A Poem Dedicated to Madyson Middleton and Laura Jordan of Santa Cruz, California
She calls, provides me with a simple life,
a life on the San Lorenzo River,
overlooking pink eucalyptus and pine.
She urges – become a painter, a writer,
live in an intentional arts community.
Some mornings, coffee in hand,
cat on my lap, I marvel.
I am suppose to paint, write,
I am suppose to contemplate,
drink it in, the flash of
of the iridescent blue jay,
against the forest green.
Called, yes, thirty-three years ago,
a sudden awakening, a rebirth.
I was led to the Unity Prayer Room,
Lee Summit, Missouri,
praying with people from
the U.S, the world.
“Be still and know I am God.
Be still and know I am.
Be still and know.
My vocation included sitting for a
half-hour in the dead of night, winter,
in the dimly lit chapel
where prayer had been
continuous for ninety years.
I did my best, I didn’t understand,
how I’d arrived there,
but, I was deeply honored;
my own wounds healing.
It’s as if I’m on an invisible path,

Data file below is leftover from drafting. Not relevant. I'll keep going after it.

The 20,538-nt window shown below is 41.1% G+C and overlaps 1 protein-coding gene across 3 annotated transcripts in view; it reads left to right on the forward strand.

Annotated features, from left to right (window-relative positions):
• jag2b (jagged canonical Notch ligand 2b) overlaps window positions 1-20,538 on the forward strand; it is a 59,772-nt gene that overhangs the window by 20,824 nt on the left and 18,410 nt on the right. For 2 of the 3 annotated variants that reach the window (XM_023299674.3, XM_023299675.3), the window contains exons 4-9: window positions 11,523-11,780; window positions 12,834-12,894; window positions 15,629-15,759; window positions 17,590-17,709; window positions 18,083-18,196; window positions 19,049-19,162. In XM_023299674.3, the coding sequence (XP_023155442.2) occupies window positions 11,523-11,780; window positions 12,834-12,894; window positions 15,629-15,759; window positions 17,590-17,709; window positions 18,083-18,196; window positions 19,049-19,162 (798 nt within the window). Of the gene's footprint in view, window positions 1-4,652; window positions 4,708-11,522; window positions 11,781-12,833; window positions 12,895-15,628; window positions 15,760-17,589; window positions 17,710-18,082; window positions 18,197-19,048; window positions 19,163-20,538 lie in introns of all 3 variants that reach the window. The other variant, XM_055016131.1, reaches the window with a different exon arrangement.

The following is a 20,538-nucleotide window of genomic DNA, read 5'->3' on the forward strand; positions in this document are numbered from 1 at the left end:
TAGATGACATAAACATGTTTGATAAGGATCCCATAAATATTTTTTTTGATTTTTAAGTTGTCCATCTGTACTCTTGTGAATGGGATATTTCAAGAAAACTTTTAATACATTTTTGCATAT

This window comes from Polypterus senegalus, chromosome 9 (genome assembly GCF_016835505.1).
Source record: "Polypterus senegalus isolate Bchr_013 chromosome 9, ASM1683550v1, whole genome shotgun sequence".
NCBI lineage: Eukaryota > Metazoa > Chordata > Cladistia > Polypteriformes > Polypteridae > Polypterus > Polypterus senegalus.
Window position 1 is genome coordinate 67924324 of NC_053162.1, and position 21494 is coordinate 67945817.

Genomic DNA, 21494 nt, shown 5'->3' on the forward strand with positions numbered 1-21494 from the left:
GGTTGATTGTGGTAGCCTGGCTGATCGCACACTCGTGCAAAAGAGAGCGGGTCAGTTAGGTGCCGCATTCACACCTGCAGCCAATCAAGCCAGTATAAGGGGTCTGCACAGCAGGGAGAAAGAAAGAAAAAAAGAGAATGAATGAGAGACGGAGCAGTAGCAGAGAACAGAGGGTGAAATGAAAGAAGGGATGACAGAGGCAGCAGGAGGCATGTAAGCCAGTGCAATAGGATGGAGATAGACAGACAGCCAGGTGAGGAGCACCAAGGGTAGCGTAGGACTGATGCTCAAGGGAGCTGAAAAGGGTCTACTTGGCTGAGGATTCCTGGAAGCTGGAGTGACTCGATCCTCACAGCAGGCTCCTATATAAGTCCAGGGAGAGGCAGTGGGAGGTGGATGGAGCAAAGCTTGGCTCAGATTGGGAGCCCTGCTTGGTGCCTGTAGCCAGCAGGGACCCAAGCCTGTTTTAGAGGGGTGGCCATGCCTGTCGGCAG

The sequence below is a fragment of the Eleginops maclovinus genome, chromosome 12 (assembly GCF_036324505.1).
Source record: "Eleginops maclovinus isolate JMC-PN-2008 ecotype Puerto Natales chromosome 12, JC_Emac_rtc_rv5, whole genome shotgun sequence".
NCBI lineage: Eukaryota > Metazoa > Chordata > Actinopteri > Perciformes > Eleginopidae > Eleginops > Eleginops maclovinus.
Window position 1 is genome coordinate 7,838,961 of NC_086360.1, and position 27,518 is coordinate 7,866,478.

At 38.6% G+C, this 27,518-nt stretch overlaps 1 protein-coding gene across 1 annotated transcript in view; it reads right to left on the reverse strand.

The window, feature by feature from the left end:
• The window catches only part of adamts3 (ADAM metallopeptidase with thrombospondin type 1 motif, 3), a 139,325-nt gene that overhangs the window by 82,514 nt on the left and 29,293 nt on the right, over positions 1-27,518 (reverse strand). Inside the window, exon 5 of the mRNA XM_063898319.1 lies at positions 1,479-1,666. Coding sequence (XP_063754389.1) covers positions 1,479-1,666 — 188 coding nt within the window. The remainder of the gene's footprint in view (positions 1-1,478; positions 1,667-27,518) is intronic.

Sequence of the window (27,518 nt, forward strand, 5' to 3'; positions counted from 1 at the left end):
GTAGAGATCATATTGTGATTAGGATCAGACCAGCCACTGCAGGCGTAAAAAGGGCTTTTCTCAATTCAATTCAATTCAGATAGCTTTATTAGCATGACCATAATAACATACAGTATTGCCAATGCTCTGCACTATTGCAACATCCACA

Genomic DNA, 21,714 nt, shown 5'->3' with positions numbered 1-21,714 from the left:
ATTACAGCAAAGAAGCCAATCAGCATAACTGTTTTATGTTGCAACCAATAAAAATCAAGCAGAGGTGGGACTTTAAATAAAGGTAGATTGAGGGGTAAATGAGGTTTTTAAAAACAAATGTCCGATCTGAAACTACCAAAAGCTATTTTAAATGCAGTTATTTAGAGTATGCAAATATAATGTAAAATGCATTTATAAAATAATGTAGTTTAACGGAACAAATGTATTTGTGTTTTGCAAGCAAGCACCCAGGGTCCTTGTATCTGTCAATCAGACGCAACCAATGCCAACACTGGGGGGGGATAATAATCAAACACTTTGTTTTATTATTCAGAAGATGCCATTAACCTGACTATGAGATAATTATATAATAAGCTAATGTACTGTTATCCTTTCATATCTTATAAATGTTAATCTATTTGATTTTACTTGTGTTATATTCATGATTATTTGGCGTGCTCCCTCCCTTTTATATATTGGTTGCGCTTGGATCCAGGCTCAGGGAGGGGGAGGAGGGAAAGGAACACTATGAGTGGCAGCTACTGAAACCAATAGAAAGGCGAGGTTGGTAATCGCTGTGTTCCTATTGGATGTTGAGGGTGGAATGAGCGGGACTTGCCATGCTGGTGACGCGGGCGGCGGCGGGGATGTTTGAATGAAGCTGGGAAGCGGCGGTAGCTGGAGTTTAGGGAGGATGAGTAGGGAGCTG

sometimes lit, sometimes not,
headed north, slowly, following a map of
valleys and mountains without designation,
but with stars and moon revealed.
And just last summer
a little girl, Maddy, eight,
a neighbor on the first floor,
was murdered by another
neighbor, fifteen, a sick boy
who just wanted to know what
it felt like to kill someone.
On this holy ground,
Tibetian monks performed
an exorcism – with loud clanging
bells, gongs, and drums.
They chanted for a good hour,
red and gold robes in dim light
in our community room,
releasing, cleansing, and purifying.
If only it was that easy.
I and others, children too,
lit candles and prayed for days.
I was called to offer
a light of a painting,
red and gold, “Golden Spirit,”
to Laura, Maddy’s brave mother.
Now I know why,
in all this light and darkness too,
I paint, pray, and write.